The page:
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Washington State Court of Appeals Upholds Denial of Prisoner's Public Record Claim

Washington State prisoner Shawn D. Greenhalgh, pro se, appealed a summary judgment by the trial court. Greenhalgh alleged that the Washington State Office of the Attorney General (AGO) improperly denied his Public Record Act (PRA) request because AGO failed to provide e-mail "Metadata." He also claimed that he was improperly and excessively charged for the records. He also felt entitled to attorney fees.

Washington State Court of Appeals reviewed Greenhalgh's allegations. His PRA submission to AGO pertained to AGO's support of new legislation to limit inmates' access to PRA. The request was forwarded to AGO public records officer Jerome Lord. After series of correspondence were exchanged, Lord compiled 181 pages of responsive documents and requested a payment of $0.10/page plus $4.60 for postage, totaling $22.70. Greenhalgh modified his request to only certain pages, which the AGO sent without receiving payment and closed the request.

Greenhalgh made a subsequent request for the remaining pages that AGO had identified from the first request, which were 132 pages. AGO determined the cost to be $21.11. This sum was also never paid. He then requested an electronic format of these documents. The cost of the compact disc, postage, scanning setup, and sleeve cover totaled $27.90. Greenhalgh only paid $14.82 ($12.50 for the scan setup and remainder for the records requested, postage, CD, and CD sleeve).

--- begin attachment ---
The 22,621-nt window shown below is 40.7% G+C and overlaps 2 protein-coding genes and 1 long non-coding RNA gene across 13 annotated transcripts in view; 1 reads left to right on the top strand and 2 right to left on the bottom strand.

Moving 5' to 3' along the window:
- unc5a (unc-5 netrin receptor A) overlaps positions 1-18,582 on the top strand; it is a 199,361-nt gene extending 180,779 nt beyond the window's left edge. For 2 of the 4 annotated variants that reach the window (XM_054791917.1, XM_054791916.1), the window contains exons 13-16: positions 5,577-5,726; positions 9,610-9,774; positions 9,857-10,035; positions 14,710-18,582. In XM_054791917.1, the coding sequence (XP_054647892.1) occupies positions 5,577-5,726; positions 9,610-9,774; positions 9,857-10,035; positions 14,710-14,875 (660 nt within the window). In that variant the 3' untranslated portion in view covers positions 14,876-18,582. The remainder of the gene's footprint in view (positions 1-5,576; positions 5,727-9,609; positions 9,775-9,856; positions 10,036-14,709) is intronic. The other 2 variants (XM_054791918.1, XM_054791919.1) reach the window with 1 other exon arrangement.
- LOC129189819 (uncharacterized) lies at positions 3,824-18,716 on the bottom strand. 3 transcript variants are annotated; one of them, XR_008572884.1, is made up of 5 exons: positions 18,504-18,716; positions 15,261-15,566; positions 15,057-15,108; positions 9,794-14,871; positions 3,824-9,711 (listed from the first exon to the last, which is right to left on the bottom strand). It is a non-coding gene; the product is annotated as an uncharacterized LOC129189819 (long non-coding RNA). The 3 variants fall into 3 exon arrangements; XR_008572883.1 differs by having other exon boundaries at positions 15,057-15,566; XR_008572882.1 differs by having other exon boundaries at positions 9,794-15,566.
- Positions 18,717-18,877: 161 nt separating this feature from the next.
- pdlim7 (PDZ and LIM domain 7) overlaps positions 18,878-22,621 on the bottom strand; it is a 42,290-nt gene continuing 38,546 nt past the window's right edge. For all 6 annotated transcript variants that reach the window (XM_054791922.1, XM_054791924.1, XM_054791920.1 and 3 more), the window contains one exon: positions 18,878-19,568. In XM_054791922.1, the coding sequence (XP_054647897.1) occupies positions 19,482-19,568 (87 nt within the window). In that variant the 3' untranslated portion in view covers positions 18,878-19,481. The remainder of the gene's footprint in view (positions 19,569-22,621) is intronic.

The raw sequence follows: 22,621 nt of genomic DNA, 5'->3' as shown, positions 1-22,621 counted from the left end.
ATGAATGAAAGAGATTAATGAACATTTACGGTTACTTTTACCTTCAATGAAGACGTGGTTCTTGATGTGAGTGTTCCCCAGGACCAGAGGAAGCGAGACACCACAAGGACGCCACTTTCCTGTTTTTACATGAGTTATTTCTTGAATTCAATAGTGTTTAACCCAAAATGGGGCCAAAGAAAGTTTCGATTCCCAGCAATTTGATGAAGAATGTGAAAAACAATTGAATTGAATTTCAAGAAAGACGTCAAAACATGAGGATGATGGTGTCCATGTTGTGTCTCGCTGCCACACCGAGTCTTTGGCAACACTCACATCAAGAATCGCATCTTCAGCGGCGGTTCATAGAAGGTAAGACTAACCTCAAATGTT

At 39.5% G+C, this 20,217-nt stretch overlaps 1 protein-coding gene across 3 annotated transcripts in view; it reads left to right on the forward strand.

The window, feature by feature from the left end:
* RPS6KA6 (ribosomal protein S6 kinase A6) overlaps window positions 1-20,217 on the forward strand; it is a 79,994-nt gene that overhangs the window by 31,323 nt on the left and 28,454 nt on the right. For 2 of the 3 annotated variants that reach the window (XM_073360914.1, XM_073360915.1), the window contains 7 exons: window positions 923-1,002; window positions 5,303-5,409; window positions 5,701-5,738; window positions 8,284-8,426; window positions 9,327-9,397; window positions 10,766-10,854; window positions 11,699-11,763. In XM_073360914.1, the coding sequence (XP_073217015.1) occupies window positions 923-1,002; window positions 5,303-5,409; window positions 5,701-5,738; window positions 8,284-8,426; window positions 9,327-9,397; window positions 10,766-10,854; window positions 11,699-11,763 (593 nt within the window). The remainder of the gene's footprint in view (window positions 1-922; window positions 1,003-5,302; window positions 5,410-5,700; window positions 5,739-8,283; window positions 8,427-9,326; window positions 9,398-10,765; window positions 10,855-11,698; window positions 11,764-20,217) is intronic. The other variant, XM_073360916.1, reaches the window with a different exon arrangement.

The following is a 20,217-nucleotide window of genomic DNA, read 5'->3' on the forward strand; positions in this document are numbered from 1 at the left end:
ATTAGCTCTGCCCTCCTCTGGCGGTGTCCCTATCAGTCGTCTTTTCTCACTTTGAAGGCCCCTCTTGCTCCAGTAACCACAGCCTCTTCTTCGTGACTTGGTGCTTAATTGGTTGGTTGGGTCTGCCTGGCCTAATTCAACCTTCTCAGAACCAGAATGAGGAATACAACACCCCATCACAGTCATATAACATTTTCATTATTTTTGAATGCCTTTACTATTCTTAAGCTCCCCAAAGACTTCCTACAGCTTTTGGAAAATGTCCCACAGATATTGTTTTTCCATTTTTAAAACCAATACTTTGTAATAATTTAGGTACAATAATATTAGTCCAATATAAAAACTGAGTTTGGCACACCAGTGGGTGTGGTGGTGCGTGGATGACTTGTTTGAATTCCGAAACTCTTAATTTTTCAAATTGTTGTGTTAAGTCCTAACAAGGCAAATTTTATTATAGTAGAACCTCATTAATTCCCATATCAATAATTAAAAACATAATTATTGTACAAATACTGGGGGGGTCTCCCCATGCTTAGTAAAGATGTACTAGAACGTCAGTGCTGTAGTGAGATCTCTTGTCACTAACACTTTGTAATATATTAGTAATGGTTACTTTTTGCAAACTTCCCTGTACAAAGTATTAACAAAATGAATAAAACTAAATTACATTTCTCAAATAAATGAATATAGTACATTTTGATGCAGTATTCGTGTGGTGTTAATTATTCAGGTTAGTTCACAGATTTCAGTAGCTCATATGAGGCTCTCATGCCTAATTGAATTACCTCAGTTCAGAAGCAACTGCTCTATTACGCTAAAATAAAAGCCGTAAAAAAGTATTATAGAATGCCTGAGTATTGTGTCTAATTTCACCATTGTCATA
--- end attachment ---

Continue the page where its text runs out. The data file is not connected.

Later, Greenhalgh submitted another request for documents, using specific parameters for anything related to Washington State Department of Corrections inmate petitions dated between January 1, 2005 and January 1, 2008. Lord, with the assistance of his supervisor Bordnar, searched several records system, but the search produced no results.

Greenhalgh then used prisoner George to make a similar request from the AGO. Again, the search yielded no records. AGO notified George, who then provided additional parameters that allowed the search to be expanded and thus produced results. Greenhalgh filed a suit against AGO in regards to preferential treatment on the PRA request. However, the Court acknowledged that AGO's Lord and his supervisor Bordnar searched more than one record system (email vault system and CMS) for Greenhalgh's request. "The adequacy of a search is judged by a standard of reasonableness, that is, the search must be reasonably calculated to uncover all relevant documents," Neighborhood Alliance of Spokane County v. County of Spokane, 261 P.3d 119 (Wash. 2011).

The court ruled that AGO responded and produced Greenhalgh's requests and the fees were consistent with the standard cost applied by AGO therefore affirmed the summary judgment. See: Greenhalgh v. Washington State Office of the Attorney General, 165 Wash.App. 1007 (Wash.App. Div. 2, 2011).

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Related legal case

Greenhalgh v. Washington State Office of the Attorney General